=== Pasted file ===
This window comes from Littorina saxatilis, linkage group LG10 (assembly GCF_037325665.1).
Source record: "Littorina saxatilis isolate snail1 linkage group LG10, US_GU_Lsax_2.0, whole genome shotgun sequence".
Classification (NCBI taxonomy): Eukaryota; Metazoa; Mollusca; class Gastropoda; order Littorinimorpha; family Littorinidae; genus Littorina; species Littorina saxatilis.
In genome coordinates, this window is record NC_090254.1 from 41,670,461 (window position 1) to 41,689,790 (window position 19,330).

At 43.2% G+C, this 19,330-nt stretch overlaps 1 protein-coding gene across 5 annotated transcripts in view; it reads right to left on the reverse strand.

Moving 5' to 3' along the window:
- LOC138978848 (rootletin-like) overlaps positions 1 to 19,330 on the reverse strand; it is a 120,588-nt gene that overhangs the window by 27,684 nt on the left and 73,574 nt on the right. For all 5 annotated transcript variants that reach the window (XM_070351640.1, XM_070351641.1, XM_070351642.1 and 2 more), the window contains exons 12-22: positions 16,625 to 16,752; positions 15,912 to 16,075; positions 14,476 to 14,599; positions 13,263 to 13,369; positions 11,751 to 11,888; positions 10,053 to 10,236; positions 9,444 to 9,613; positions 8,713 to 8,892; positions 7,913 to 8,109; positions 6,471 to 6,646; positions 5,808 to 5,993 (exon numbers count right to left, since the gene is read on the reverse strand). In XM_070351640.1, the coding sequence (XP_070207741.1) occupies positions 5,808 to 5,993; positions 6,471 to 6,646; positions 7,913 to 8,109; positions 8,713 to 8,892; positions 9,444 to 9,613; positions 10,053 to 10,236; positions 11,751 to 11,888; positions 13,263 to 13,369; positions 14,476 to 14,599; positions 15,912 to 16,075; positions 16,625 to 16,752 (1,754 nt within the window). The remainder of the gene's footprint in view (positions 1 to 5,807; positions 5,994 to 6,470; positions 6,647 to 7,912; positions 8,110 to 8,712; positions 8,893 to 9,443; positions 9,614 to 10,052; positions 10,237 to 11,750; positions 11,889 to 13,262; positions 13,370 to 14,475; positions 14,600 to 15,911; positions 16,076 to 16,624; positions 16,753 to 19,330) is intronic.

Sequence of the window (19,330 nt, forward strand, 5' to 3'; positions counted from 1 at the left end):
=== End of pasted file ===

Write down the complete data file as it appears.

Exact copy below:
This window comes from Littorina saxatilis, linkage group LG10 (assembly GCF_037325665.1).
Source record: "Littorina saxatilis isolate snail1 linkage group LG10, US_GU_Lsax_2.0, whole genome shotgun sequence".
Classification (NCBI taxonomy): Eukaryota; Metazoa; Mollusca; class Gastropoda; order Littorinimorpha; family Littorinidae; genus Littorina; species Littorina saxatilis.
In genome coordinates, this window is record NC_090254.1 from 41,670,461 (window position 1) to 41,689,790 (window position 19,330).

At 43.2% G+C, this 19,330-nt stretch overlaps 1 protein-coding gene across 5 annotated transcripts in view; it reads right to left on the reverse strand.

Moving 5' to 3' along the window:
- LOC138978848 (rootletin-like) overlaps positions 1 to 19,330 on the reverse strand; it is a 120,588-nt gene that overhangs the window by 27,684 nt on the left and 73,574 nt on the right. For all 5 annotated transcript variants that reach the window (XM_070351640.1, XM_070351641.1, XM_070351642.1 and 2 more), the window contains exons 12-22: positions 16,625 to 16,752; positions 15,912 to 16,075; positions 14,476 to 14,599; positions 13,263 to 13,369; positions 11,751 to 11,888; positions 10,053 to 10,236; positions 9,444 to 9,613; positions 8,713 to 8,892; positions 7,913 to 8,109; positions 6,471 to 6,646; positions 5,808 to 5,993 (exon numbers count right to left, since the gene is read on the reverse strand). In XM_070351640.1, the coding sequence (XP_070207741.1) occupies positions 5,808 to 5,993; positions 6,471 to 6,646; positions 7,913 to 8,109; positions 8,713 to 8,892; positions 9,444 to 9,613; positions 10,053 to 10,236; positions 11,751 to 11,888; positions 13,263 to 13,369; positions 14,476 to 14,599; positions 15,912 to 16,075; positions 16,625 to 16,752 (1,754 nt within the window). The remainder of the gene's footprint in view (positions 1 to 5,807; positions 5,994 to 6,470; positions 6,647 to 7,912; positions 8,110 to 8,712; positions 8,893 to 9,443; positions 9,614 to 10,052; positions 10,237 to 11,750; positions 11,889 to 13,262; positions 13,370 to 14,475; positions 14,600 to 15,911; positions 16,076 to 16,624; positions 16,753 to 19,330) is intronic.

Sequence of the window (19,330 nt, forward strand, 5' to 3'; positions counted from 1 at the left end):